The overall length of the tangled paths is about 1.8 miles. And the maze’s endless green fences are comprised of nothing but a lush bamboo plantation. More precisely, over thirty species of bamboo were used to grow this spectacular, but confusing geometric wall pattern.
Why bamboo? Inspired by writings of Jorge Luis Borges and Italo Calvino, Franco Maria Ricci decided in 2004 to build a labyrinth. At that time he was already 67, an age when one starts to pay attention to time in a new way. As Ricci says, if he had done his Labyrinth in the classic boxwood style, he would have to wait 20 years to see it completed. Fast-growing bamboo, instead, offered a quick solution for his idea.
Ricci proceeded to import and grow thousands of bamboo trees of different varieties over the next several years until they acclimatized to northeastern Italy’s environment and became integrated with the local landscape. It took about 10 years to complete the preparation of one of his most ambitious works of art.
Related: People are getting so lost in the world’s largest corn maze, they have to call 911 to get out
In addition to the endless green maze, the Labirinto della Masone complex offers visitors over 50,000 square feet of cultural spaces. The Labyrinth features several brick buildings, including a museum hosting Ricci’s permanent private collection of about 500 works of art dating from the sixteenth to the twentieth century and a library dedicated to the most famous examples of typography and Italian graphics.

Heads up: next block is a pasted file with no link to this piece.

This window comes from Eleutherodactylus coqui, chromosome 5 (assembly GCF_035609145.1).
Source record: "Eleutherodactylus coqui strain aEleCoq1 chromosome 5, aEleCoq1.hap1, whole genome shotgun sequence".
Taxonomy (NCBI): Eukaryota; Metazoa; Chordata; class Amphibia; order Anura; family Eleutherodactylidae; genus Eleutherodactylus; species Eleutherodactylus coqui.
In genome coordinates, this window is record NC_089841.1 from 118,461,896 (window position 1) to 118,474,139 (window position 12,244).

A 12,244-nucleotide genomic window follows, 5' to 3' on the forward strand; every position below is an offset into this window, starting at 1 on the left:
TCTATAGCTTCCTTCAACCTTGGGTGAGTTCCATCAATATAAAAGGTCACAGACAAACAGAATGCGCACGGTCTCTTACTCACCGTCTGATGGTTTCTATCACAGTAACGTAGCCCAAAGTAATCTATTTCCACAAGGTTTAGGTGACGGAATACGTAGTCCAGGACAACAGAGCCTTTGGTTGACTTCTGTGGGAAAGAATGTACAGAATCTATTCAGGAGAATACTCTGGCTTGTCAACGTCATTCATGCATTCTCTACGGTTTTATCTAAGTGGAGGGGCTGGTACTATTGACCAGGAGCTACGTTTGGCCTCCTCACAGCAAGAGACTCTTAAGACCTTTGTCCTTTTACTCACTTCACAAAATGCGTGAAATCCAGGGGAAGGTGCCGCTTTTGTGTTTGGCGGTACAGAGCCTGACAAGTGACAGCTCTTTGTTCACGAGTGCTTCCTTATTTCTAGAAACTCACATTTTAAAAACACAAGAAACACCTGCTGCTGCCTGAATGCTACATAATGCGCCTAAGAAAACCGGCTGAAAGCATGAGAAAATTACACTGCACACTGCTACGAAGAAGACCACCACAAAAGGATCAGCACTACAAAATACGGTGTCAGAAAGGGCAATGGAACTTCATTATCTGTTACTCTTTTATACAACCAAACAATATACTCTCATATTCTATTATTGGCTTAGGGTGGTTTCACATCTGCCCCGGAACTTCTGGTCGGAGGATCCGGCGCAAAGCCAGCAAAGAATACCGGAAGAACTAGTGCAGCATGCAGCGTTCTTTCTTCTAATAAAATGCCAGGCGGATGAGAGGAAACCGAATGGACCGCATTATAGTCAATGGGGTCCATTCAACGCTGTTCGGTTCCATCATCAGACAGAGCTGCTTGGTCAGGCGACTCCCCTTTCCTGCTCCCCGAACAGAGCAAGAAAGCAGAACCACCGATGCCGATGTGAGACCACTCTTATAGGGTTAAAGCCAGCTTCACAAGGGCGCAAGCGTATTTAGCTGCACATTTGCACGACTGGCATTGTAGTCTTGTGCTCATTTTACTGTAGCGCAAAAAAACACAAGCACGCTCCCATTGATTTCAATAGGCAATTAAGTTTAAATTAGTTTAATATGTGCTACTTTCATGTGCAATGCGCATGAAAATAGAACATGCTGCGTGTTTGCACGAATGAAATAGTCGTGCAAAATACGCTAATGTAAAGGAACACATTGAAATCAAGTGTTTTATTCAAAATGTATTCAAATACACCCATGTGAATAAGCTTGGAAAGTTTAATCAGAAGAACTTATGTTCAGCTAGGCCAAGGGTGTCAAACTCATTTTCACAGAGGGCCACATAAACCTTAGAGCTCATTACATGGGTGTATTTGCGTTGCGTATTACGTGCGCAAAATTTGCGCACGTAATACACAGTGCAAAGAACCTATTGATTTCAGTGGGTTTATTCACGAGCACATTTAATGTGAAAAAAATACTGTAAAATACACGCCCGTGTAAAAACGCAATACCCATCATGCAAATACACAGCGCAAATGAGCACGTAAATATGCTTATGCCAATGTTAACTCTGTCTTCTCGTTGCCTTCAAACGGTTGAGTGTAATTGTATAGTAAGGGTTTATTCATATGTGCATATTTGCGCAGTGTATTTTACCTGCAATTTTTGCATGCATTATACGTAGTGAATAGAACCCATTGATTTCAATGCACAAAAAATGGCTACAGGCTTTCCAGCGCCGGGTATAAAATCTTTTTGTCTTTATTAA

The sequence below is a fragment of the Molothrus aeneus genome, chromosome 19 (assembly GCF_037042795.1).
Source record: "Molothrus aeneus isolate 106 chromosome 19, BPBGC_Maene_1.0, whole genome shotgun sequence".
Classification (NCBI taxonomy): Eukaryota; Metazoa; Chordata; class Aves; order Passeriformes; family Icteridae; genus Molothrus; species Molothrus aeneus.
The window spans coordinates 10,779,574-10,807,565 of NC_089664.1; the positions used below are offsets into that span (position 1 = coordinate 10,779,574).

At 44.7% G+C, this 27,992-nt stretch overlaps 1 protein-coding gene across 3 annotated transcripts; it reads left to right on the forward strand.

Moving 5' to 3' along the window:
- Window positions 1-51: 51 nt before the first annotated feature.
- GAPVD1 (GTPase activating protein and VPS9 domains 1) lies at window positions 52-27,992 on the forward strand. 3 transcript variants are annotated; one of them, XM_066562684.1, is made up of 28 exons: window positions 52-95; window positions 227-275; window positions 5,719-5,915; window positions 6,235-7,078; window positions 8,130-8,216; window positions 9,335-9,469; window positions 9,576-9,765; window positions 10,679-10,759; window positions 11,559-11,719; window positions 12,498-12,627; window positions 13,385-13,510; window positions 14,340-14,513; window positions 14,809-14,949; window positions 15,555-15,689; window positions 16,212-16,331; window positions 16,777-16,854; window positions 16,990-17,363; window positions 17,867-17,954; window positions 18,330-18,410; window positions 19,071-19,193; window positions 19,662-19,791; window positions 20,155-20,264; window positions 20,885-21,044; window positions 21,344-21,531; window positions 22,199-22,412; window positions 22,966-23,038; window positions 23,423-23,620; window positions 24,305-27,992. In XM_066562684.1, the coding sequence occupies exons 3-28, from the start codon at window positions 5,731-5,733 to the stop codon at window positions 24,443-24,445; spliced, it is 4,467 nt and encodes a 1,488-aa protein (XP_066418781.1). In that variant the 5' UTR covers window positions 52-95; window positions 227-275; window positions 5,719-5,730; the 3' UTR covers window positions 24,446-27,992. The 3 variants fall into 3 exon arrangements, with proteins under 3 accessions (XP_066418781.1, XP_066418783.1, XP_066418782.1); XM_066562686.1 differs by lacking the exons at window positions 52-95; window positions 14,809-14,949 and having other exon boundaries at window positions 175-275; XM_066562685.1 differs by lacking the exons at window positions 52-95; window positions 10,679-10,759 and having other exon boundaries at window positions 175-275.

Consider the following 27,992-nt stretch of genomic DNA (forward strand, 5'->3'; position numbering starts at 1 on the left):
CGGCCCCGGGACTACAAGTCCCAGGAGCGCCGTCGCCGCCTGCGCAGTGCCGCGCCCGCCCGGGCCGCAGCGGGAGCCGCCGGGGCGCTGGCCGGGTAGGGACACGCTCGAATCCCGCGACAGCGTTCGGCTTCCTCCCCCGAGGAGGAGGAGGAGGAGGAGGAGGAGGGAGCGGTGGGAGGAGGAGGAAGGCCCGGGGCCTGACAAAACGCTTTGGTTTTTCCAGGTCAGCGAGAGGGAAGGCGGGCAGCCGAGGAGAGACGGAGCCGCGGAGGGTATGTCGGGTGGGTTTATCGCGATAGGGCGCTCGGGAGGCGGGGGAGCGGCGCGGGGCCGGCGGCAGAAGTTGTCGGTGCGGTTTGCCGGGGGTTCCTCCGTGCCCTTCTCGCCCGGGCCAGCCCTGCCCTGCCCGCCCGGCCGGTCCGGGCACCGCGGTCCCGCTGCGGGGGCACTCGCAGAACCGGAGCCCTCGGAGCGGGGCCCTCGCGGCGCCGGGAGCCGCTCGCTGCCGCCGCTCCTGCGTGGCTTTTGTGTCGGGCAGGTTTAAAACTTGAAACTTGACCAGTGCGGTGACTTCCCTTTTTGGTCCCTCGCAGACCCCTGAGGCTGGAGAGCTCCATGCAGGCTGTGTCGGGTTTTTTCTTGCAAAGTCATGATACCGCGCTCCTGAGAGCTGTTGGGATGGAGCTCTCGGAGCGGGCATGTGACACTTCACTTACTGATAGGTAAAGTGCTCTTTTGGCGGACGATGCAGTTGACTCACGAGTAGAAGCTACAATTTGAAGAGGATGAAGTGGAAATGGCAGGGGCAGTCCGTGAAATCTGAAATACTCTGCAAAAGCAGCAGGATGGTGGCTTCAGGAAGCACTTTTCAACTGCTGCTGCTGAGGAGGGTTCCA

The middle section, surrounded by an expansive portico, is made up of a 22,000 square foot central piazza designed for open-air concerts, events, art installations and exhibitions. Finally, the terminal part comprises an evocative pyramid housing a chapel, an unusual fixture for a catholic sanctuary.
The peculiar aspect of the overall architectural ensemble of Labirinto della Masone is its layout. Resembling the utopian ideal city dating back to the Italian Renaissance era, the Labyrinth is Ricci’s private symbolic star-like fort suddenly cropping up somewhere in the middle of the Po Valley and surrounded by endless agricultural fields.
Indeed, for Ricci his private Labyrinth is a wonder-wander-ground. It is a mirror of our daily life, a miniature of the troubled and puzzled experience we all live in. And yet, at the same time, it offers a pleasant game of getting lost and finally (hopefully) finding ourselves out.
+ Labirinto della Masone
Images © Maria Novozhilova for Inhabitat, Massimo Listri, Marco Campanini, and Mauro Davoli.